|Publication number||US2936450 A|
|Publication date||May 10, 1960|
|Filing date||Feb 20, 1957|
|Priority date||Feb 20, 1957|
|Publication number||US 2936450 A, US 2936450A, US-A-2936450, US2936450 A, US2936450A|
|Inventors||Smith Ernest F|
|Original Assignee||Smith Ernest F|
|Export Citation||BiBTeX, EndNote, RefMan|
|Patent Citations (3), Referenced by (2), Classifications (5)|
|External Links: USPTO, USPTO Assignment, Espacenet|
May l0, 1960 E. F. SMITH 2,936,450
ELECTRIC SIGNAL DEVICE EnedlFeb. zo, 1957 pas ELECTRBC SlGNAL DEVKCE Ernest F. Smith, @alt Park, Mich., assigner to the United States of America as represented by the Secretary of the Army Application February 20, 1957, Serial No. 641,432 8 Claims. (Cl. S40- 388) i (Grantee under :une 3s, Us. code (i952), sec. 265) The invention relates to electric signaling devices, especially to those of the type wherein sound is produced by the rapid vibration of a diaphragm energized by a solenoid and armature.
In the common construction of an electric signaling device, such as a horn, a pulsating solenoid is used to vibrate a diaphragm producing audible frequencies. The solenoid is usually controlled by a pair of electric contacts, one of which is usually responsive to movement of the diaphragm, such that energization of the solenoid will separate the contacts. `As the diaphragm moves under the action of the solenoid, the contacts will be opened, breaking the solenoid circuit, and permitting the diaphragm to return to the original position. As the diaphragm returns, the contacts will be closed, again energizing the solenoid, and repeating the cycle. The above described system does not operate at maximum eiiiciency because the contacts will close before the diaphragm has completely returned to the neutral position, thus, electrical current is expended in changing the direction of the diaphragm displacement, which adds nothing toward increasing the sound produced by the horn but rather is wasted electrical energy.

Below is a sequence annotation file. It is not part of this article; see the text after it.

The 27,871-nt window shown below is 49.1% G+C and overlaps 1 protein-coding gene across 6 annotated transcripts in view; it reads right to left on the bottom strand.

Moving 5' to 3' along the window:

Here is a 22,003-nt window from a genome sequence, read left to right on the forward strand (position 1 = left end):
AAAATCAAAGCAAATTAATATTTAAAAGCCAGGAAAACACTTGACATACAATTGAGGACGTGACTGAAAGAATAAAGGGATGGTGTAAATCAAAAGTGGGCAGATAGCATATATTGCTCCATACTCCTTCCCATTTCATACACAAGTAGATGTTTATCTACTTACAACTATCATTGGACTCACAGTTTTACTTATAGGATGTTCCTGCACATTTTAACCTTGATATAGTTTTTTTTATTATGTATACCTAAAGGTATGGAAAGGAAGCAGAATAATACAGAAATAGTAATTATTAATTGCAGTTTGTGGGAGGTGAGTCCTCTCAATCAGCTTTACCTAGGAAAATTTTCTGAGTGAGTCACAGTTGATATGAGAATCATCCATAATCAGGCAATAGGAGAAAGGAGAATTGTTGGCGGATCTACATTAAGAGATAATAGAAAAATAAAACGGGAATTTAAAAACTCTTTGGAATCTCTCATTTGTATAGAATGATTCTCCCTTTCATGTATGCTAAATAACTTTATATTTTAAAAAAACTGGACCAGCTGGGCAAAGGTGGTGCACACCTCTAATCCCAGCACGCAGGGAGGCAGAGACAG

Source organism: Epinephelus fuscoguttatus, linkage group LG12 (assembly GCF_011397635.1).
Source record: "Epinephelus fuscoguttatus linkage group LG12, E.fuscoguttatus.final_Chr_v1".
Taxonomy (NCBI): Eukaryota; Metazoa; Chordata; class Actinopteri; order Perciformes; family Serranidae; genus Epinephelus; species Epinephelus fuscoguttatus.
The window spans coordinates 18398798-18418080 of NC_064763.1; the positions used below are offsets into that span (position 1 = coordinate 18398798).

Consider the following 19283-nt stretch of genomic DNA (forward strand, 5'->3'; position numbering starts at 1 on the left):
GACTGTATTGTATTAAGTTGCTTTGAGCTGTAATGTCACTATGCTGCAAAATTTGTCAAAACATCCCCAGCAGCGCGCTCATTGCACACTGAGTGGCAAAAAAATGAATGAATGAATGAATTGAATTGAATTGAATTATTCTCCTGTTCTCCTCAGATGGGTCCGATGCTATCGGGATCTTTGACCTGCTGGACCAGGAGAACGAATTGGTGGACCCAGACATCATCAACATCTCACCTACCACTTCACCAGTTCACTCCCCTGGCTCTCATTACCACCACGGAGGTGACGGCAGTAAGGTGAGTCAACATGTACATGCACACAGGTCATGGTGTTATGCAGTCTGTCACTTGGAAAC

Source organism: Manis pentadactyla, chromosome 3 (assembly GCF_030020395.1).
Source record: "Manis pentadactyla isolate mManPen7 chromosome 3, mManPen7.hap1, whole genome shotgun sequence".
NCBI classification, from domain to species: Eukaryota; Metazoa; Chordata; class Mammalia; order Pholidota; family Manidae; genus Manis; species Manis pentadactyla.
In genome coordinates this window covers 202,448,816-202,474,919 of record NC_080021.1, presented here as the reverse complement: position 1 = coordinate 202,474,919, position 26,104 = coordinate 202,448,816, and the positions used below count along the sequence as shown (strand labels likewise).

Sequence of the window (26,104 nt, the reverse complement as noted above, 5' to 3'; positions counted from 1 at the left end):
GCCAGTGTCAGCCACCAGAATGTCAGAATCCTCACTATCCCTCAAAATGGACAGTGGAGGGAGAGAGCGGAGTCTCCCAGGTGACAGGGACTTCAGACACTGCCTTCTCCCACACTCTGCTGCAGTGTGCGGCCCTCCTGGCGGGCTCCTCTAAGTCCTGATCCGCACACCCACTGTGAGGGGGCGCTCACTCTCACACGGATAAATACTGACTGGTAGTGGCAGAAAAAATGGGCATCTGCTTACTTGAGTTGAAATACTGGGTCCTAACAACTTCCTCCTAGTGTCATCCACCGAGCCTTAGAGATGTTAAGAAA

To increase the efficiency of a horn, it is proposed to synchronize the energizing of the solenoid with the directional movement of the diaphragm such that the force tending to move the diaphragm is in phase with the velocity vector of the diaphragm displacement. This is accomplished by the use of damping means interposed between the diaphragm and the contacts whereby the velocity vector of the diaphragm will be in phase with the diaphragm displacement and contact operation.